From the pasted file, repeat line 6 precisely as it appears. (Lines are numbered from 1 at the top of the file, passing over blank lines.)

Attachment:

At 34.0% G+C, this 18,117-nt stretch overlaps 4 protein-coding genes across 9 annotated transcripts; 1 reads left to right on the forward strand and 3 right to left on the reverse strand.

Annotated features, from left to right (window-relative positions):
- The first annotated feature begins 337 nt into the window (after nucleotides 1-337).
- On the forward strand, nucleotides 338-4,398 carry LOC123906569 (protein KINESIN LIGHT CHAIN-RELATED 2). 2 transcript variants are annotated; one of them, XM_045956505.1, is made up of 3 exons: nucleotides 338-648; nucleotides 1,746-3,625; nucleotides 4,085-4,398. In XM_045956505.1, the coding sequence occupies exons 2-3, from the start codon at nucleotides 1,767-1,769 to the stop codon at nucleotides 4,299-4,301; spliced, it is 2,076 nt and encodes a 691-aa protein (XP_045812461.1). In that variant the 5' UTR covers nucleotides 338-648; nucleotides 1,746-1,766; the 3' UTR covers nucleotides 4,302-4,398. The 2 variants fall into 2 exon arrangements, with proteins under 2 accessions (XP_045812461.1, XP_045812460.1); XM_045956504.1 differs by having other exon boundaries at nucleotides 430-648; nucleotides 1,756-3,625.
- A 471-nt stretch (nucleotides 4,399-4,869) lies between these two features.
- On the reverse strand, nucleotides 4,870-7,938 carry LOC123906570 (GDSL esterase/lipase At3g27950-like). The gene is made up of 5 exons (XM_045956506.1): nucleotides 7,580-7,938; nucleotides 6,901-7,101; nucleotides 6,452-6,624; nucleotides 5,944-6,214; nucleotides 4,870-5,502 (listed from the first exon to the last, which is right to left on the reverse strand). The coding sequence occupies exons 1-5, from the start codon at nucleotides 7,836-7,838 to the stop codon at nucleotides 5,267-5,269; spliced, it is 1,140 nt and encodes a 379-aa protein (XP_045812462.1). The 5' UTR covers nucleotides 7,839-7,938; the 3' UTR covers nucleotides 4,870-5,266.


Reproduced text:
- On the reverse strand, nucleotides 4,870-7,938 carry LOC123906570 (GDSL esterase/lipase At3g27950-like). The gene is made up of 5 exons (XM_045956506.1): nucleotides 7,580-7,938; nucleotides 6,901-7,101; nucleotides 6,452-6,624; nucleotides 5,944-6,214; nucleotides 4,870-5,502 (listed from the first exon to the last, which is right to left on the reverse strand). The coding sequence occupies exons 1-5, from the start codon at nucleotides 7,836-7,838 to the stop codon at nucleotides 5,267-5,269; spliced, it is 1,140 nt and encodes a 379-aa protein (XP_045812462.1). The 5' UTR covers nucleotides 7,839-7,938; the 3' UTR covers nucleotides 4,870-5,266.